Bingoversity Learn To Play

Welcome to’s Bingoversity, our online Bingo library to help all players learn a little more about their favourite game, from its history on the UK’s high streets to the grammar and etiquette of chat in the online Bingo world!

Let the games begin!

New to playing Bingo? Then start here to get to grips with the basic rules of Bingo, game variations and the essential elements of the online game.

The Basics of Bingo

The delightful simplicity of Bingo means learning to play it is easier than falling off the proverbial log. To participate in a game, players buy cards, more commonly referred to as ‘tickets’ on the UK Bingo scene, marked with a unique selection of numbers – the selection is most commonly from numbers between ‘1’ and ’75’ or ‘1’ and ’90’ depending on the style of Bingo you’re playing, which is explained in more detail below.

The game starts when a ‘caller’ who presides over the Bingo game announces ‘eyes down’ then begins calling numbers as they are randomly selected from the available pool. This selection can be by something as sophisticated as an electronic Random Number Generator or as simple as drawing numbered counters out of a bag! The players’ aim is to mark off any called number that matches one on their ticket(s) – often using a specialised marker called a ‘dabber’ or ‘dauber’ – in the hope that they will complete an arrangement of numbers on a ticket before any other player. The moment a player has covered off a winning line or pattern they must then claim their prize – in real-world Bingo games this is done by calling out ‘Bingo’, ‘line’ or ‘house’ depending on the prize claimed.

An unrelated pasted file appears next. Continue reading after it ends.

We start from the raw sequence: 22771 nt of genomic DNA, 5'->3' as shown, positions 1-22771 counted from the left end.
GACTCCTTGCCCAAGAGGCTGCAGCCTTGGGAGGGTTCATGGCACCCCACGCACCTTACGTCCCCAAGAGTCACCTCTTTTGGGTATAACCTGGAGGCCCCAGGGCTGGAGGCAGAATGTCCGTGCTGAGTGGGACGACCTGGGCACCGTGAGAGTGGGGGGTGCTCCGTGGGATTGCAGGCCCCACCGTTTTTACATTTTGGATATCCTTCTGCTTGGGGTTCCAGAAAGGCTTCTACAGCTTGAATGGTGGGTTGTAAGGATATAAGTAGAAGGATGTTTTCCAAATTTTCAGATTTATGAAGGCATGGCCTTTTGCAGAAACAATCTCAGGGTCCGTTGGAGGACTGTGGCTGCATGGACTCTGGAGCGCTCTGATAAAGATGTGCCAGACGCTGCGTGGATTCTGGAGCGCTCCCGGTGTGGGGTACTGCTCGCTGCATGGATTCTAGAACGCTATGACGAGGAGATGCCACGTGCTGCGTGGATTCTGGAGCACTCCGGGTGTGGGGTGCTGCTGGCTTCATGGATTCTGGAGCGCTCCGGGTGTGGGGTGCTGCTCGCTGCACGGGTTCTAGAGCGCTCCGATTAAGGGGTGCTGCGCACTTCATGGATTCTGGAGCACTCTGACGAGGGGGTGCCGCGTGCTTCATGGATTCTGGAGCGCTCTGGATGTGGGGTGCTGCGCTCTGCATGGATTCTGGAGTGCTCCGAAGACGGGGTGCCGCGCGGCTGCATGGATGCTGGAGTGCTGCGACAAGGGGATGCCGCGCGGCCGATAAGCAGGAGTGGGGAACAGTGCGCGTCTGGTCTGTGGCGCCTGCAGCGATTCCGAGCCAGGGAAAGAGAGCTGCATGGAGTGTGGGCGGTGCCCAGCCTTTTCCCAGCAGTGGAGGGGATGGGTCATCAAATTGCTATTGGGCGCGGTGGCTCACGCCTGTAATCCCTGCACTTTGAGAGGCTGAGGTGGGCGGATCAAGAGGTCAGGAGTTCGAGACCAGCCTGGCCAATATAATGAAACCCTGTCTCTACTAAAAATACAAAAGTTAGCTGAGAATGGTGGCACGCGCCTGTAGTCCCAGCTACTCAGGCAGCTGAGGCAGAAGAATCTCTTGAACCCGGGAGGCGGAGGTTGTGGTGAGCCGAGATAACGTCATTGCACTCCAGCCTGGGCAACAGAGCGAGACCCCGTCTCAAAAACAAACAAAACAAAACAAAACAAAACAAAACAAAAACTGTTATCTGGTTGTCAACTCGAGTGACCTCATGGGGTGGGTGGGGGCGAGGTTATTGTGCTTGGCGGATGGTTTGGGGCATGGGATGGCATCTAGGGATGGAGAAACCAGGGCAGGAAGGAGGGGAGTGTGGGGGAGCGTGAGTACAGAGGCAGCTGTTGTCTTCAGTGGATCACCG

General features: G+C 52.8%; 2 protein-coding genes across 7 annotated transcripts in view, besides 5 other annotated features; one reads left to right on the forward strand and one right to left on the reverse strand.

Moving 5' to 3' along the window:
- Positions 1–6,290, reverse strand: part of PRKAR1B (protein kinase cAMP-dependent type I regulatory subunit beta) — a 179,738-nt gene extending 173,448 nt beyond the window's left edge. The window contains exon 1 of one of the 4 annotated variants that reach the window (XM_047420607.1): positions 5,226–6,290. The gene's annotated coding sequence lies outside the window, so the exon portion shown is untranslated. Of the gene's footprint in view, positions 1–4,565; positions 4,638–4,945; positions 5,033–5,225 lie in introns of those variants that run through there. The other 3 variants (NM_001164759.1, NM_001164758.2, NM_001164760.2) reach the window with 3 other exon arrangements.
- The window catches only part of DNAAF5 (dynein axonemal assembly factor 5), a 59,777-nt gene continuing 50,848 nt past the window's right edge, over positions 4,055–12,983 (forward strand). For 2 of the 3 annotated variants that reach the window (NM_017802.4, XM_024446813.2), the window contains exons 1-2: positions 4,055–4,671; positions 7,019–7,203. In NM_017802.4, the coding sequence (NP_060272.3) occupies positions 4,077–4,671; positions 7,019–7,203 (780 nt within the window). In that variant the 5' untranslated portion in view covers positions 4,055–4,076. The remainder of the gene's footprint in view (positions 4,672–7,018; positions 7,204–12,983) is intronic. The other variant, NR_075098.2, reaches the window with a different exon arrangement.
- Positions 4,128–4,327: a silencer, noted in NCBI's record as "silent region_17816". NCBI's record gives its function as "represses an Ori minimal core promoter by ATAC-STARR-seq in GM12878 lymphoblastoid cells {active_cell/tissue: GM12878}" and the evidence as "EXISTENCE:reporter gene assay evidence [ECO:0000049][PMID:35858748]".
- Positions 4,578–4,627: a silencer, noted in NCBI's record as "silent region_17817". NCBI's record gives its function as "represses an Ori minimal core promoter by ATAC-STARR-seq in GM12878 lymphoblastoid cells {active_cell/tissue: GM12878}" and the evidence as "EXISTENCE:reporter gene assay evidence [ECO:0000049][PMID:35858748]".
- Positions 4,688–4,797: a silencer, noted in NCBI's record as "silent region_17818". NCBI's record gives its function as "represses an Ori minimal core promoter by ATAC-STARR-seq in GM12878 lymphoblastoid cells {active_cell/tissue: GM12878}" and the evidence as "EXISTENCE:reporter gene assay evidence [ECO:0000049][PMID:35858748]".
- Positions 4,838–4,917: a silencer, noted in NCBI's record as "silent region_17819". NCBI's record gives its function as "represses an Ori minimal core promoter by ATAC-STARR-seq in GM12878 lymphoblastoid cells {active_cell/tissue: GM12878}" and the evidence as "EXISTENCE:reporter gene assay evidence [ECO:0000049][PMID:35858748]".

It is usual for each Bingo game, or ‘session’, to offer a number of opportunities to win a prize. For example in the traditional 90 ball Bingo played in the UK, there are typically three prizes players compete for by being the first to complete One Line Across, Two Lines Across and the Full House of covering off all the numbers on a ticket.

The game ends when all the possible prizes for that Bingo session have been claimed.

What’s The Difference Between 90 And 75 Ball Bingo Games?